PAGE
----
Is fat good for us? An historical view of Denmark’s new ‘fat tax’.

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I was interested to read recently that Denmark has introduced a ‘fat tax’ on food. The question is whether this is likely to achieve the desired outcome of reducing obesity? You can read a related report here:

news.sky.com/home/world-news/article/16081190

This was of particular interest as I’ve been ploughing through cookbooks and home economics books from the early part of the 20th century over the last year for this blog, and working out the costs and calories involved in these diets, heavy as they were in saturated fat and meat. There are some striking points of comparison to be made.

Most of us simple could not afford to eat as much meat as the average working family put away a hundred years ago (you’d end up spending £70-£80 a week on meat and fish alone for a family of four), and we could not afford to home grow as much produce as many families did – we rely on mass produced fruit and vegetables which works out a lot cheaper, but which are probably lower in nutritional values. The calorific values of our great-grandparents’ diets were much greater than ours, as the meals had a heavy emphasis on animal fats like suet, lard, whole milk, and carbohydrates.

However despite all this eating, people’s average weights were lower, and the only reason for this as far as I can see is the amount of walking they did, and the absence of TV, which meant they engaged in a lot more low level exercise throughout the day instead of slumping on the sofa for hours on end like many of us do. There was less snacking and use of processed foods as well, which may have meant that individual blood sugar and leptin levels may have been controlled differently by people’s bodies. Added to this, previous generations were also shorter on average, and children matured later, probably because of illness in early childhood, and in some cases a poor quality diet deficient in calcium and other vital minerals in the case of deprived households.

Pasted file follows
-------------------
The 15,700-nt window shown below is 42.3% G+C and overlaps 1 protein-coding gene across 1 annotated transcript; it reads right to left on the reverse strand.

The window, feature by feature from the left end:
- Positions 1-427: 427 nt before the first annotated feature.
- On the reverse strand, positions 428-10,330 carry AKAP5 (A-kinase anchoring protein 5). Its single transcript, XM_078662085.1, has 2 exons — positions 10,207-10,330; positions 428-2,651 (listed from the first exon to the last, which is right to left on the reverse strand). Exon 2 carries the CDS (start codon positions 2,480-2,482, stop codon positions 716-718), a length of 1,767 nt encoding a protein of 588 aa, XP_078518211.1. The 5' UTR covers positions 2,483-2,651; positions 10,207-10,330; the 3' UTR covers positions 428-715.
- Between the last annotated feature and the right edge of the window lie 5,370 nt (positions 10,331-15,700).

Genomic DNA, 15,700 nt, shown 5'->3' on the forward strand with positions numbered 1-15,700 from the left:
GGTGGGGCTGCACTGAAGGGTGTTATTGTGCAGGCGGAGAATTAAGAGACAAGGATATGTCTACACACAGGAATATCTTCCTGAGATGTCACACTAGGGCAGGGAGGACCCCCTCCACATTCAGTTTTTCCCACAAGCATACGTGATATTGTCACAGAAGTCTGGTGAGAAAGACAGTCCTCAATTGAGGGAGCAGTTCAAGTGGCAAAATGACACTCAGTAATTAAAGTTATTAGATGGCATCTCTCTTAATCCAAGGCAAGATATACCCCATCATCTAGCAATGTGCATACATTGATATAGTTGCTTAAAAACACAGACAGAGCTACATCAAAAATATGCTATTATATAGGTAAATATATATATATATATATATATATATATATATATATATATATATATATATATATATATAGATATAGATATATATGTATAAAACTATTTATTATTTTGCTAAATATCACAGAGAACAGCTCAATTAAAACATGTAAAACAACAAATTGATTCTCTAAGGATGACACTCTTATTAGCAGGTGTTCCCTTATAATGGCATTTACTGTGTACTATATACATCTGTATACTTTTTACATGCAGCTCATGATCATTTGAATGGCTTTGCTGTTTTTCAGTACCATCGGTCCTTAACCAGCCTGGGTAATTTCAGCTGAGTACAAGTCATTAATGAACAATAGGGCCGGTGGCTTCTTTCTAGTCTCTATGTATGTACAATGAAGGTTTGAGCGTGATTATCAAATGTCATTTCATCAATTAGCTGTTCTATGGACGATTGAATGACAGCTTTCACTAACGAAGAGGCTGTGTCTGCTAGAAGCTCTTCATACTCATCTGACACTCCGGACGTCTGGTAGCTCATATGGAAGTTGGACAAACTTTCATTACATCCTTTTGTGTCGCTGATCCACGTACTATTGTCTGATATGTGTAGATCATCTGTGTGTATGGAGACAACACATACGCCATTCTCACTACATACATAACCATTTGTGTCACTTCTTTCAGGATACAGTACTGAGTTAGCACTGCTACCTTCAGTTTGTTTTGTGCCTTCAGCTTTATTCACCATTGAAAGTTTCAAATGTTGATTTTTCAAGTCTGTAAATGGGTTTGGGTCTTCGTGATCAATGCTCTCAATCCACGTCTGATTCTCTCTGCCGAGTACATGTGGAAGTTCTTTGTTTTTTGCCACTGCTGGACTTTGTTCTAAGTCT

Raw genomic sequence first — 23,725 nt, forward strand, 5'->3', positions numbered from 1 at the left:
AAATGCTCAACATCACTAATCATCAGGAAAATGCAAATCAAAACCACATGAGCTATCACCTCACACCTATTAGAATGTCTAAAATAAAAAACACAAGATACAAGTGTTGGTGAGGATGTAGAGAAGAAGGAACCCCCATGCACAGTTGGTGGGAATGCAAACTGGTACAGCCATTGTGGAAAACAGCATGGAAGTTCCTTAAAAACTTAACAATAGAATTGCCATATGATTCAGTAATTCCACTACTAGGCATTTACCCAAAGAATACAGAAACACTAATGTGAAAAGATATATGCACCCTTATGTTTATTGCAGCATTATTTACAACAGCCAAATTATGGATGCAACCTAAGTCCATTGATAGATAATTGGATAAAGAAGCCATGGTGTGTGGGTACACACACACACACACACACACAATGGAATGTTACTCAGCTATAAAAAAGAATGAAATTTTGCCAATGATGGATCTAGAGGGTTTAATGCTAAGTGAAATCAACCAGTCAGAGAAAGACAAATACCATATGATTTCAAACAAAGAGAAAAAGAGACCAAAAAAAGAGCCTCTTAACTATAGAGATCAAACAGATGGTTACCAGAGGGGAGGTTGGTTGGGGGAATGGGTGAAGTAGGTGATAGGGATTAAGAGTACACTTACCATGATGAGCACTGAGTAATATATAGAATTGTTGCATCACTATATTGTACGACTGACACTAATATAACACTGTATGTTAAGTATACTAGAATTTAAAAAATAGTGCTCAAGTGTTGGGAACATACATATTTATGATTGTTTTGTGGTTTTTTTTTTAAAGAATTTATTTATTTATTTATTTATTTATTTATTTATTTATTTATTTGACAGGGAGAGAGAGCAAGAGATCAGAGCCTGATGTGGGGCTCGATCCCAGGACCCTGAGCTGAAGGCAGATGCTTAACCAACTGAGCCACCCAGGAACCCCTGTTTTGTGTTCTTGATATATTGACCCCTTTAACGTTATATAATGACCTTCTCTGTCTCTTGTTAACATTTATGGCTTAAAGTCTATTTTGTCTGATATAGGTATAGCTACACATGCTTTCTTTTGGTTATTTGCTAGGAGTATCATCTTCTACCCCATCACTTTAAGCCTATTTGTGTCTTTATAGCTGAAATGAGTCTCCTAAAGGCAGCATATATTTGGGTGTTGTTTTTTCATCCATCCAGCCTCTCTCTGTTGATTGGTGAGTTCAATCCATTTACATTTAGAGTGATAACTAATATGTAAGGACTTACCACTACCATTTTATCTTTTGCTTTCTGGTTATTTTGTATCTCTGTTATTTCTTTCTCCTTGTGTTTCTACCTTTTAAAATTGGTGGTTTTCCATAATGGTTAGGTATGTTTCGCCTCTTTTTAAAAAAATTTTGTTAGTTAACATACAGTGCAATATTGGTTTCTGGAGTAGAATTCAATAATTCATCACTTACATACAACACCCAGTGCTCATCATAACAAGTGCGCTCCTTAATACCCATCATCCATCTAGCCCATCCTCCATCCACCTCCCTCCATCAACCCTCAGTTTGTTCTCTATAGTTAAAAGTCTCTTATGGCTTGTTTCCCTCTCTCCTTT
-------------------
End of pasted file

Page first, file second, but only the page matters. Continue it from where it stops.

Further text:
Bearing all this in mind, taxing fat seems pointless – it would surely make more sense to focus on increasing engagement in low level exercise for the whole population. However taxing things actively raises money for governments, which makes me suspicious about the motives here, given there is no evidence that just avoiding fat makes you slim (which it doesn’t – if only it were that simple!) Another vested interest might be the food industry, which processes foods to make them low fat, but potentially at the cost of some nutritional values.

Do comment on this blog post if you have views on Denmark’s new policy.

Image: Grant Cochrane / FreeDigitalPhotos.net

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